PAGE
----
I know that SummerHill Homes is based in San Ramon, on the Bishop Ranch campus, so I’m curious what opportunity you see here, what compelled you to work here?
The decision to have our offices in San Ramon was independent of this real estate opportunity that came our way. But that said, a lot of us have long-term knowledge of that market. So we understood the opportunity almost immediately. When you combined us understanding the Tri-Valley area with our strategy of infill, it became a very natural opportunity for us to embrace.
We have a large development in Santa Clara called Nuevo which is almost a thousand units. It has three or four sell product lines. Two apartment buildings, and a condo building. So we were able to take [The Moran Family] out there and see firsthand our ability to execute on a large scale with multiple product lines. They’re very rightfully protective of their property and our architecture stands up to the scrutiny.
It shows. I’ve visited the Bishop Ranch City Center often, great design from Renzo Piano Building Workshop. Have you chosen an architect yet for City Village?
We’re using William Hezmalhalch Architects and also Ralph Stauss. They have done a lot of work for us. We appreciate their designs, it’s very collaborative.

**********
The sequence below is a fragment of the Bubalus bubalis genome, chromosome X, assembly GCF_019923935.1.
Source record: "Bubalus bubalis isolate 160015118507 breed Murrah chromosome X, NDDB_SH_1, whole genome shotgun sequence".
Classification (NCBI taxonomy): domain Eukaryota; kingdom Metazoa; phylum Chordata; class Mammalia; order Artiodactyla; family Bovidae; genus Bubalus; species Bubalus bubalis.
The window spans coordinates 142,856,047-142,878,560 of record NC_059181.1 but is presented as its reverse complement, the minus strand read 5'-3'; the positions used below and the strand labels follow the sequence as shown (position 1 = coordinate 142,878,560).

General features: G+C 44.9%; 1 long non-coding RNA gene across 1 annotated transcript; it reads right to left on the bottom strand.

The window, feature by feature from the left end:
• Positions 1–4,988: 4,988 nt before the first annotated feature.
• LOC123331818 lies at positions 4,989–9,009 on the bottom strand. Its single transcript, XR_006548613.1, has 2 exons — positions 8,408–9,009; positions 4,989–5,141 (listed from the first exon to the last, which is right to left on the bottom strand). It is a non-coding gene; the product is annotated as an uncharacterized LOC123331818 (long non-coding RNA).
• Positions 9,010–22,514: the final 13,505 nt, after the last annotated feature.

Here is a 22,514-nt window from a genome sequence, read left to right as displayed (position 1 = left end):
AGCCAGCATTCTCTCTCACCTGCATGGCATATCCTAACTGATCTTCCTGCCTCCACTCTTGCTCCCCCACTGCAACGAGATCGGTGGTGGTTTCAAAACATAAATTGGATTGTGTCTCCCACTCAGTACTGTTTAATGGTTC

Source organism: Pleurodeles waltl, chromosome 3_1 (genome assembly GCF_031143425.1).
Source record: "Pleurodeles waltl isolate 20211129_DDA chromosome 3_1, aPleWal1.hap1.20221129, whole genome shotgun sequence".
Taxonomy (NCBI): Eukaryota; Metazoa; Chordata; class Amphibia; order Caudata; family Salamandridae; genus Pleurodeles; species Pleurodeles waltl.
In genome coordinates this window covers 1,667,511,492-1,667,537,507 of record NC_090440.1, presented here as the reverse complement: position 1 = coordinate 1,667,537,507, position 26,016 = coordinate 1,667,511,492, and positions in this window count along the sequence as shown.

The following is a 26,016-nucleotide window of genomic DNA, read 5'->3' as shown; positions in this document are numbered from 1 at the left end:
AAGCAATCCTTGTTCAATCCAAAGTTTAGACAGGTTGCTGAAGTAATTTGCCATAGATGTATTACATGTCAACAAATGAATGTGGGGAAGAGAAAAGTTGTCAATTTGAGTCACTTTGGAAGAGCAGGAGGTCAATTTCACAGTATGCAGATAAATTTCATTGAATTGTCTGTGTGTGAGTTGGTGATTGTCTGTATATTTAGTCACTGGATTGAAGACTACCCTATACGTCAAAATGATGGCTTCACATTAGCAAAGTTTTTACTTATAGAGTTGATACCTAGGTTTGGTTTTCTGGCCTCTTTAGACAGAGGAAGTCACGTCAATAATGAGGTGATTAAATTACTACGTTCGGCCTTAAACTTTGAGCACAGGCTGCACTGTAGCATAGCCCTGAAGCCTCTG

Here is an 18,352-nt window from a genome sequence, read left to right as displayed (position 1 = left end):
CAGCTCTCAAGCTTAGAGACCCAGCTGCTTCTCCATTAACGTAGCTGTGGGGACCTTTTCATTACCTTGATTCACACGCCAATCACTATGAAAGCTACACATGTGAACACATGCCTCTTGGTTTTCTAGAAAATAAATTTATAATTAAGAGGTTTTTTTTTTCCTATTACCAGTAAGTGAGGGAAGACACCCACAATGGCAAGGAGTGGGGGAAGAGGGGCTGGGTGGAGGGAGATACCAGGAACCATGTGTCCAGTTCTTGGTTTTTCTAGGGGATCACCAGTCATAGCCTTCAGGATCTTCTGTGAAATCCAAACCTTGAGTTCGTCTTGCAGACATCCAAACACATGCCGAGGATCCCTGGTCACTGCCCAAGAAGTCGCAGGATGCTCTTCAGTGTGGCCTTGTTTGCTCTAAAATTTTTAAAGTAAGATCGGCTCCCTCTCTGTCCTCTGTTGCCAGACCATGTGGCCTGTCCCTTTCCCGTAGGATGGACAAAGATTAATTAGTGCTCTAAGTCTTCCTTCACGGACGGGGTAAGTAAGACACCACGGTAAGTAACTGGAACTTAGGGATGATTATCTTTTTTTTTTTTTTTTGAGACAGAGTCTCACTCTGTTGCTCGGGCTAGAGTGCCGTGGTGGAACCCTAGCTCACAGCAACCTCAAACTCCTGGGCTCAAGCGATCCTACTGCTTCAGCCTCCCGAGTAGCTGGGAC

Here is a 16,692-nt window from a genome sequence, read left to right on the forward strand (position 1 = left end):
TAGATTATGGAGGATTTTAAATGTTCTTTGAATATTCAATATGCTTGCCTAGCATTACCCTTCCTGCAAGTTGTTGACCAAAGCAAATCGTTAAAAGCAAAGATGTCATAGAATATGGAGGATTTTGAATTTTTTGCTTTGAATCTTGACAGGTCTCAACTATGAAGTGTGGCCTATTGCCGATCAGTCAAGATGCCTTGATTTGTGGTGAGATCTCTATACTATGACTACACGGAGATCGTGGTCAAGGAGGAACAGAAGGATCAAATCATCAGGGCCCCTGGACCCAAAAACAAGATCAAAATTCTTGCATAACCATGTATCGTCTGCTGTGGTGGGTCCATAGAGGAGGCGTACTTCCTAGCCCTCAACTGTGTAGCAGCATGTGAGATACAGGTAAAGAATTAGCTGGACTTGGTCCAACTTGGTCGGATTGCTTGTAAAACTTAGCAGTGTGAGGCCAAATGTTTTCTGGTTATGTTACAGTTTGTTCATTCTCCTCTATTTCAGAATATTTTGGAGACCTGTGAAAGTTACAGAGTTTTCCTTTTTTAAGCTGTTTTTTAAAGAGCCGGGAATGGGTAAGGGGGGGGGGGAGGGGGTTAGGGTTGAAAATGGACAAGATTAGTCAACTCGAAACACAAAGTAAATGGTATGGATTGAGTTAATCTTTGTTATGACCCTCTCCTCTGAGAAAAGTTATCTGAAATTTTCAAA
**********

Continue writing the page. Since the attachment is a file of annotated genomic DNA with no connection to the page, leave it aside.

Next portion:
The current plan has 404 homes. There are 136 townhomes, of which 15% will be sold to very low-level moderate-income buyers. They’re going to be typical, a little larger townhomes than other areas…. That’s a nice mix of housing. For a project of that size, having multiple product lines gives us a chance to have a diverse buyer profile but also to sell at a rate that helps the economics because you’re carrying a bigger land price.
Are there going to be any public parks added to the site?
Yes, we’re proposing on the corner of Camino Ramon Executive Parkway a two-acre park that would be maintained by the homeowners association but available to the community. There is some very good mature landscaping along Camino Ramon, a lot of it is being preserved. We’re also focused on pedestrian and bicycle connectivity to the surrounding area so there are paths that will connect to the retail, offices, and the Iron Horse Trail.
City Village will be right across from what Sunset development is planning with CityWalk, a multi-block project. How will the two developments relate or connect?
We will coordinate with them, with connectivity being the most important factor. Most of what they’re proposing if I recall correctly is rental housing. The corresponding relationship is really going to be high-quality architecture breeding a vibrant 24-hour type environment as opposed to just empty offices on the weekends and evenings. There will be a lot of added energy to that area when those houses are built.
What to expect to learn from the community outreach?
So the community-at-large, in a project like this, is probably going to have two concerns. One is going to be traffic and one is going to be the impact on schools. And traffic situation we haven’t done traffic studies formerly with the environmental review but the traffic will actually improve because it’ll be, as opposed to going and coming into the offices at the same time, the people will not be leaving the community so we expect that that won’t be an issue.